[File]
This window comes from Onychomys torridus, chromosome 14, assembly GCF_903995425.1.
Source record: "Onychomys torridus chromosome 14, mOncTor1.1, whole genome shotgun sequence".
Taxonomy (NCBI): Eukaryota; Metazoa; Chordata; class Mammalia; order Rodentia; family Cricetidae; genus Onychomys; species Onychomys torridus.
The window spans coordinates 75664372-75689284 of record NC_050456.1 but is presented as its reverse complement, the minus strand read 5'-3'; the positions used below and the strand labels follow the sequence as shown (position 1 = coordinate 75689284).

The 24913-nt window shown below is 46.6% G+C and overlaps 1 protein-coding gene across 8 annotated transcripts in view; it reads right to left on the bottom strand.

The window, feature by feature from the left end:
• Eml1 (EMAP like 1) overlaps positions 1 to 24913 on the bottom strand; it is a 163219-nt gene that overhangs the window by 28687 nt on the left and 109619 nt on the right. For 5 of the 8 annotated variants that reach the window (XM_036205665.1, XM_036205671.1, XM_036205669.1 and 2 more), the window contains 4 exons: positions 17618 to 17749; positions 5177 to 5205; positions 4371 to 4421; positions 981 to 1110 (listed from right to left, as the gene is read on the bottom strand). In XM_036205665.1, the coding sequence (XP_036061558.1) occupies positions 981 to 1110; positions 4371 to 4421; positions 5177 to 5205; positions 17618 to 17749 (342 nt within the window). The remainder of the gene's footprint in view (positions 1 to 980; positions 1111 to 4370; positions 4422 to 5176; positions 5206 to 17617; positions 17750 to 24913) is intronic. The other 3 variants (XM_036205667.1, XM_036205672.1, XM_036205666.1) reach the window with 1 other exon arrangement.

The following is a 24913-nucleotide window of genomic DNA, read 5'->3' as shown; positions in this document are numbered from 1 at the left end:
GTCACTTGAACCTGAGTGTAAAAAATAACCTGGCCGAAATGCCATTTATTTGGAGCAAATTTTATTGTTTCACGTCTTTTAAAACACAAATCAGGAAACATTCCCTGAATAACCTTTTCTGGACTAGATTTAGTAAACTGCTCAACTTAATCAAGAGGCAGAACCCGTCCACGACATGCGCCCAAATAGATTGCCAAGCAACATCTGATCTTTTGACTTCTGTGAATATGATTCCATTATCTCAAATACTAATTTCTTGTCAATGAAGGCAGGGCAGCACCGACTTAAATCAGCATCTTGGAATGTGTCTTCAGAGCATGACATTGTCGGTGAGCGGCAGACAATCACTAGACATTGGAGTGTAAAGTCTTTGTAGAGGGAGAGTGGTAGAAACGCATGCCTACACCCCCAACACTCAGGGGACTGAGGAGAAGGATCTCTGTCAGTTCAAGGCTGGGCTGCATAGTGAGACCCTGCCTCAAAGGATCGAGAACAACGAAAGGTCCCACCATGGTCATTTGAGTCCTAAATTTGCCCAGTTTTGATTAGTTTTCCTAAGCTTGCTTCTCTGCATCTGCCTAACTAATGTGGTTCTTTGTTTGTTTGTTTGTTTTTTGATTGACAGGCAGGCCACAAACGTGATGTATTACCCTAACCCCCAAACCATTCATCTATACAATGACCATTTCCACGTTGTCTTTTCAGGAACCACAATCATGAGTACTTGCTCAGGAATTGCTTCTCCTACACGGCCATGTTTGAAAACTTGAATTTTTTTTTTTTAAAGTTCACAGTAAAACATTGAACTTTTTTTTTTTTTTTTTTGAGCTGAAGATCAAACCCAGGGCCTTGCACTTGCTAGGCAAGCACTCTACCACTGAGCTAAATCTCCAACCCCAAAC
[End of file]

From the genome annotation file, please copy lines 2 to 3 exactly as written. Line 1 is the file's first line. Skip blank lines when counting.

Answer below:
Source record: "Onychomys torridus chromosome 14, mOncTor1.1, whole genome shotgun sequence".
Taxonomy (NCBI): Eukaryota; Metazoa; Chordata; class Mammalia; order Rodentia; family Cricetidae; genus Onychomys; species Onychomys torridus.